This Is the Cleaning Company Decontaminating the Dallas Ebola Patient's Apartment

A worker wearing a hazardous material suit arrives at the apartment unit where a man diagnosed with the Ebola virus was staying in Dallas, Texas, October 3, 2014.
A worker wearing a hazardous material suit arrives on October 3, 2014, at the Dallas apartment unit where a man diagnosed with the Ebola virus was staying. Jim Young/Reuters

As a Texas-based emergency cleaning company, Cleaning Guys rarely finds itself caught at the center of national attention.

But on Thursday, the private biohazard cleanup service—which is listed under the full name "CG Environmental – Cleaning Guys" and has locations in Dallas, Houston, San Antonio and Austin—landed a particularly high-profile assignment: decontaminating the Dallas apartment recently occupied by Ebola patient Thomas Eric Duncan.

"We were notified yesterday," said Kasey Bonner, a coordinator at Cleaning Guys' office. "We have no idea of the duration of this project. I'm pretty sure that the only option is to have it completed today."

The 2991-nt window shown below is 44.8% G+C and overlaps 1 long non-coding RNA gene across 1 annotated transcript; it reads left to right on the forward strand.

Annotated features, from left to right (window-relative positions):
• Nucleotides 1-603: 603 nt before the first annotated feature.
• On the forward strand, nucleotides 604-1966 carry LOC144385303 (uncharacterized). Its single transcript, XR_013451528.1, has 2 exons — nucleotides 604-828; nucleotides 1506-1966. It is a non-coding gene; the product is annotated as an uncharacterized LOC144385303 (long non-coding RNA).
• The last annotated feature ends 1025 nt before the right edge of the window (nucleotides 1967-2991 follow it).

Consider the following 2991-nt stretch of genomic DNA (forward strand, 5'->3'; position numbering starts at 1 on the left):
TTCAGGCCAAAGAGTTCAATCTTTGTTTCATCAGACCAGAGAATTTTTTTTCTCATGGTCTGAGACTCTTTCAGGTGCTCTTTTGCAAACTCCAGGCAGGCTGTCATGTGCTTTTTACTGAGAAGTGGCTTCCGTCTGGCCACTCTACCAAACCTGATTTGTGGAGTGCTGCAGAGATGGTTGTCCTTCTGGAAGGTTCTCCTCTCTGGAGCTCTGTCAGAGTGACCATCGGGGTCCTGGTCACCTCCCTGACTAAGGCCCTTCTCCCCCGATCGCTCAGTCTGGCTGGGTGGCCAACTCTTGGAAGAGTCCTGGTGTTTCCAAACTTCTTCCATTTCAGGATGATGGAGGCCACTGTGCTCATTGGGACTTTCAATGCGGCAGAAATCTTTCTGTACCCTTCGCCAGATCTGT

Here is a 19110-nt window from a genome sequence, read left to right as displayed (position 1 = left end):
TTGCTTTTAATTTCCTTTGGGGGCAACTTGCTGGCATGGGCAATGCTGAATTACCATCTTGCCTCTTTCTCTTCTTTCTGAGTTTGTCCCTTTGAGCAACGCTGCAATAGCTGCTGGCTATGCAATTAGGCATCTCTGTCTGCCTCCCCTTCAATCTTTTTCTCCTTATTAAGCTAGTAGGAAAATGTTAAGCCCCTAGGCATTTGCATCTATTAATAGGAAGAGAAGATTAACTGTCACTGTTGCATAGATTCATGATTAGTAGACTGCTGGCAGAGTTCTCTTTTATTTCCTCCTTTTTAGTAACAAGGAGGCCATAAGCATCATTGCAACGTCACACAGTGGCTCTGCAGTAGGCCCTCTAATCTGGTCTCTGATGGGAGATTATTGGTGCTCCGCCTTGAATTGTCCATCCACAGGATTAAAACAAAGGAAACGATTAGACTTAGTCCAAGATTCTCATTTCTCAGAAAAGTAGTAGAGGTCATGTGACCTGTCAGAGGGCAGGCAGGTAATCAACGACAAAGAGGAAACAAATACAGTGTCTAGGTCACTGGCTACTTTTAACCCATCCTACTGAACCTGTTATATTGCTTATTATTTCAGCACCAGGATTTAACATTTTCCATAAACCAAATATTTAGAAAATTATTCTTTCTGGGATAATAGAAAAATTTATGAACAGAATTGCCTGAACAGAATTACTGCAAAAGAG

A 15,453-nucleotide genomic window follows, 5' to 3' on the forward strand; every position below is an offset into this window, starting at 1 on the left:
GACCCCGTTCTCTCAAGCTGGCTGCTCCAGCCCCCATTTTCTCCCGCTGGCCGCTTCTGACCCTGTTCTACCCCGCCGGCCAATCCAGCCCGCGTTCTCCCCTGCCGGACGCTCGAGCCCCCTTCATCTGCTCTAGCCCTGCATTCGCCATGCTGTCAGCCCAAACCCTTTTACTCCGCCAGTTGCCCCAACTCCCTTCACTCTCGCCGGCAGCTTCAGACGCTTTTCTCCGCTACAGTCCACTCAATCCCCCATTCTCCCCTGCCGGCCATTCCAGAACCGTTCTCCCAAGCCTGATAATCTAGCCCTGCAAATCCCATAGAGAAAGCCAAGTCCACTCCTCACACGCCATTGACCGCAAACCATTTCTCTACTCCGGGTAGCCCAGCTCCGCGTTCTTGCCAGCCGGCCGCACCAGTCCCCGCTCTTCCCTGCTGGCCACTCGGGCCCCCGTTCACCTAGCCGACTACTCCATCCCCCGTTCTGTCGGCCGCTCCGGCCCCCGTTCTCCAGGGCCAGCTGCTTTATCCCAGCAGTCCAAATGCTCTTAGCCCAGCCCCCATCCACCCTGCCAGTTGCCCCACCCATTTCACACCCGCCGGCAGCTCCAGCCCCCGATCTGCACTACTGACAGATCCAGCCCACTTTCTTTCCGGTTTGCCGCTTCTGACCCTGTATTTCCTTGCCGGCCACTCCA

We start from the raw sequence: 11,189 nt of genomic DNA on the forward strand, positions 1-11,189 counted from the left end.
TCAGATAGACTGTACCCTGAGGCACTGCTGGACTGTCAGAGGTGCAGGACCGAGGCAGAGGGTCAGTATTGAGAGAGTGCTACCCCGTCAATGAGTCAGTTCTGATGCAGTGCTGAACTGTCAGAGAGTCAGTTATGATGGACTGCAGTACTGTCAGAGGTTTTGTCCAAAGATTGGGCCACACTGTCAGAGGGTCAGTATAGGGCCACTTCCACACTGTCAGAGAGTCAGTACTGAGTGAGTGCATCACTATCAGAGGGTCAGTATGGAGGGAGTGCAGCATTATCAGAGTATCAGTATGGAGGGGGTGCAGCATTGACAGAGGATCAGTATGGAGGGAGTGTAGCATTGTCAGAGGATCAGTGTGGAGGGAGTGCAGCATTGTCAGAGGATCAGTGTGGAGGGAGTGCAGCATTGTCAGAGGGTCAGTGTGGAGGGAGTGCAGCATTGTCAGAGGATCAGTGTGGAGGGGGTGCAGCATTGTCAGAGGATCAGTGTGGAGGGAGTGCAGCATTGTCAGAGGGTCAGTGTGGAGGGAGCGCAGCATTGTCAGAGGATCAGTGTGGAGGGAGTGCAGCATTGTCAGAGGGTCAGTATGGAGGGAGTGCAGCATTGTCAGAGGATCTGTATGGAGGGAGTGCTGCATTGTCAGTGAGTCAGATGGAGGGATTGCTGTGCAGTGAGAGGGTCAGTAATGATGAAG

Duncan is being treated in an isolation unit at Texas Health Presbyterian Hospital, while four of his family members are under quarantine at the apartment, where they are under orders to remain until October 19.

Asked if this job is different from a routine cleanup, Bonner answered with an emphatic "Um, yeah."

"Given the fact that Ebola has never been in the United States? This is much more advanced than a simple hazmat [hazardous materials] cleanup that we've ever done," Bonner told Newsweek.

Despite that, she rejects any fears about contracting the disease, which can spread through contact with the blood or bodily fluids of an infected human or animal.

"Our guys, they're highly trained," Bonner said. "We're not worried about that at all. We respond to bio jobs quite often. The only difference is this is a disease-infected situation. Not just blood or bodily fluids."

According to a CNN report, the company is collecting sheets and clothes worn or used by Duncan, which will then be taken to a safe location.

The cost of the job is unclear, though Bonner told Newsweek the company charges about $185 an hour for more routine cleanings.

"We train for this type of thing," the company's vice president, Brad Smith, told ABC News. "Obviously, we haven't trained for Ebola because there hasn't been a situation in Texas until now."